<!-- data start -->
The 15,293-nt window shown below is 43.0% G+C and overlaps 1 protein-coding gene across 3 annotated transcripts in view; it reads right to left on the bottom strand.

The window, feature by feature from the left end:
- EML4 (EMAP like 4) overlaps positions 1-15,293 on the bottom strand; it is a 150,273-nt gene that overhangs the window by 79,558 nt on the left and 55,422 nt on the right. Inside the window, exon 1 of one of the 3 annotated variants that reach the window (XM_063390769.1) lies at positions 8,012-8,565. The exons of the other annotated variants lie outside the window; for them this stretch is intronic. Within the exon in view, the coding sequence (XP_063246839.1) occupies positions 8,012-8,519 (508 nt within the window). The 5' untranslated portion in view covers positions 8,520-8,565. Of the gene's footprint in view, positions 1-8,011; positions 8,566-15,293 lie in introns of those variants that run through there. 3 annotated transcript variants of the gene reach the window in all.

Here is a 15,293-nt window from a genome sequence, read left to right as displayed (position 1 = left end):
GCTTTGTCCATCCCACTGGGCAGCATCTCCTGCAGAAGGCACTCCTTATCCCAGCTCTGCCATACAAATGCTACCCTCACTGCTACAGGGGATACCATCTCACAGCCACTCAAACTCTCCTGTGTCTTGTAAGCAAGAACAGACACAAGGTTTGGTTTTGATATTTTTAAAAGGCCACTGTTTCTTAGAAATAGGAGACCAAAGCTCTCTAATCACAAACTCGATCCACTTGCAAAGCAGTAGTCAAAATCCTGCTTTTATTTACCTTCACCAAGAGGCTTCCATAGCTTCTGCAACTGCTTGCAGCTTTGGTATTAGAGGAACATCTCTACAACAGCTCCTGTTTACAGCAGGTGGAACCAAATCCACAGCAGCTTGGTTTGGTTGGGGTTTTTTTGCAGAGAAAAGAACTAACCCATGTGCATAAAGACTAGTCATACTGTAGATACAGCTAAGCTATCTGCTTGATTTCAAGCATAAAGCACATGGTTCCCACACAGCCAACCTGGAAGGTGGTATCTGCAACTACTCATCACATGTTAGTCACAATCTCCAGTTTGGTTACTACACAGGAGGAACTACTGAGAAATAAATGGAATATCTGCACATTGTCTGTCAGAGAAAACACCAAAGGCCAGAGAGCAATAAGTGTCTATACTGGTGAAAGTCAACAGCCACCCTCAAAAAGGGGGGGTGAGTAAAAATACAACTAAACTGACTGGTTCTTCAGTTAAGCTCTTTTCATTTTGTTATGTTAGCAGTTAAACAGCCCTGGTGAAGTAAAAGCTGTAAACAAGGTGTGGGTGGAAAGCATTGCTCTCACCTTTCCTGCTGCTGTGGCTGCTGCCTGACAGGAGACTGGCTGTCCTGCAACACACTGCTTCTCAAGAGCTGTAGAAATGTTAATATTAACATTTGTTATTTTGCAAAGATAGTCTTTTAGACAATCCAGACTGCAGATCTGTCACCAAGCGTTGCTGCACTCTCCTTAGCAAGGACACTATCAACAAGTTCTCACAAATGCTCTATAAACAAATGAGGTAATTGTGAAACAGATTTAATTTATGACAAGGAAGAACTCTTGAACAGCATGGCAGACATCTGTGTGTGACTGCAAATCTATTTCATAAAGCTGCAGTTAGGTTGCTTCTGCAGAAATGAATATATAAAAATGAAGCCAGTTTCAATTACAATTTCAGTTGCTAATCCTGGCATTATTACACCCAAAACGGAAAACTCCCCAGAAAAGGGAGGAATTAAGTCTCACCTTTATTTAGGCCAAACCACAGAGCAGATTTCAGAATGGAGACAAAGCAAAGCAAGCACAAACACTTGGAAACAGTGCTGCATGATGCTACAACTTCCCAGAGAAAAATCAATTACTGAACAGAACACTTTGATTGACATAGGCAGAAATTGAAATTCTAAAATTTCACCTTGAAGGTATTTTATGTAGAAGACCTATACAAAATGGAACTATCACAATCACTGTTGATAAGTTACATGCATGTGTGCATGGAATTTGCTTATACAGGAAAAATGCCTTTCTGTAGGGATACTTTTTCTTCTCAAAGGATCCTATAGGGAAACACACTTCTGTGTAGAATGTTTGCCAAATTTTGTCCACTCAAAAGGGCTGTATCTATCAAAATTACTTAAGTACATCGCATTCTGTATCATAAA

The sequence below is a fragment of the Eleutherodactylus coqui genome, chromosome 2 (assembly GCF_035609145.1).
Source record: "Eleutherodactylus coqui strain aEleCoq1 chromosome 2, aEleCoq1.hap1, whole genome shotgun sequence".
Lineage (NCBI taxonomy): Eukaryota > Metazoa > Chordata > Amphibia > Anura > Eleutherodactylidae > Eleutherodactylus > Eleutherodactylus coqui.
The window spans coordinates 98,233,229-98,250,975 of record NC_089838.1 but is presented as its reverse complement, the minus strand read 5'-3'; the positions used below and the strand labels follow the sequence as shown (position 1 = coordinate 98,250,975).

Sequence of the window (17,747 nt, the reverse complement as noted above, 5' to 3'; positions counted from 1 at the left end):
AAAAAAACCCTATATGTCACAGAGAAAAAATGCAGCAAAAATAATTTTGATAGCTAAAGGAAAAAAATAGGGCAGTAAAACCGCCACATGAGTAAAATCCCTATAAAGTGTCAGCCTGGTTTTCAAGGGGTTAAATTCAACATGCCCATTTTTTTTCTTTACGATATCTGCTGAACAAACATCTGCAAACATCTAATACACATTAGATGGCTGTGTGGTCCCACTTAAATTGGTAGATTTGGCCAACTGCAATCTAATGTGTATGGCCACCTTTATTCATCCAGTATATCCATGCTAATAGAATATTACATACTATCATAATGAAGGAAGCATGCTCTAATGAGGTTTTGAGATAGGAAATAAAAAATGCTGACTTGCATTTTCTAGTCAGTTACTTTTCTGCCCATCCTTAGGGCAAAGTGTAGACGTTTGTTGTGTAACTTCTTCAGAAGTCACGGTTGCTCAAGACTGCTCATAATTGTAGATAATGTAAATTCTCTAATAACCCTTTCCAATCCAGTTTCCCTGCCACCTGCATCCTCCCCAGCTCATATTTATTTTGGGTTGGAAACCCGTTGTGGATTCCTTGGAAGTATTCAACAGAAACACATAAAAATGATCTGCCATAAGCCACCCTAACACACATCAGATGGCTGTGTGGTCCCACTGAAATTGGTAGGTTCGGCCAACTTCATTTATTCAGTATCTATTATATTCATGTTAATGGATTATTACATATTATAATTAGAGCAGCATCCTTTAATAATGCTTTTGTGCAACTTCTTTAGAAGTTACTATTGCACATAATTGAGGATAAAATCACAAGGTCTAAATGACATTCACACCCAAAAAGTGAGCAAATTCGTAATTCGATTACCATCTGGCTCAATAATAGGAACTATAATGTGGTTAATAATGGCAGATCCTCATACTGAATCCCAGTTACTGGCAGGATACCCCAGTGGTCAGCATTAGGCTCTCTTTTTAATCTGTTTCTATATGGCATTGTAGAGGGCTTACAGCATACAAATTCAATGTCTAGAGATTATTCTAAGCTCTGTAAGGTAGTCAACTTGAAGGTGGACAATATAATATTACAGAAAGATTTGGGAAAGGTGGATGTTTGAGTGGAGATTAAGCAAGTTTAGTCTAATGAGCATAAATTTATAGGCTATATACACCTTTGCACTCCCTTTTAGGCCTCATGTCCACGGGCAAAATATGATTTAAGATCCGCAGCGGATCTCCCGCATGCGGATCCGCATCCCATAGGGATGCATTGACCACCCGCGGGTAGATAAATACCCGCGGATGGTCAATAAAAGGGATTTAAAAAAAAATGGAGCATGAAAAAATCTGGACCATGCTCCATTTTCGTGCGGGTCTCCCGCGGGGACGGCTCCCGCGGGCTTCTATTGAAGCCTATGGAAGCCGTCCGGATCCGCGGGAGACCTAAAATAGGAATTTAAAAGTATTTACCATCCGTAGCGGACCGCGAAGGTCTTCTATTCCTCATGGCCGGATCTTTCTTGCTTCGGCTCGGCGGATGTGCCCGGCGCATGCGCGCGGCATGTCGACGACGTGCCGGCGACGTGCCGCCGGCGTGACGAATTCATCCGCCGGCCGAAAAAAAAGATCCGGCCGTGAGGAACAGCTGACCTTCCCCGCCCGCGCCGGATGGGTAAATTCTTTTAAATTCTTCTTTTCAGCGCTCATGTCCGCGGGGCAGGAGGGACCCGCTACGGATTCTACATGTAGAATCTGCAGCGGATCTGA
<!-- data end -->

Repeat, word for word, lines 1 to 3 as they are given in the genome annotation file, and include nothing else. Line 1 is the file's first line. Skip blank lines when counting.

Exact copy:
The 15,293-nt window shown below is 43.0% G+C and overlaps 1 protein-coding gene across 3 annotated transcripts in view; it reads right to left on the bottom strand.

The window, feature by feature from the left end:
- EML4 (EMAP like 4) overlaps positions 1-15,293 on the bottom strand; it is a 150,273-nt gene that overhangs the window by 79,558 nt on the left and 55,422 nt on the right. Inside the window, exon 1 of one of the 3 annotated variants that reach the window (XM_063390769.1) lies at positions 8,012-8,565. The exons of the other annotated variants lie outside the window; for them this stretch is intronic. Within the exon in view, the coding sequence (XP_063246839.1) occupies positions 8,012-8,519 (508 nt within the window). The 5' untranslated portion in view covers positions 8,520-8,565. Of the gene's footprint in view, positions 1-8,011; positions 8,566-15,293 lie in introns of those variants that run through there. 3 annotated transcript variants of the gene reach the window in all.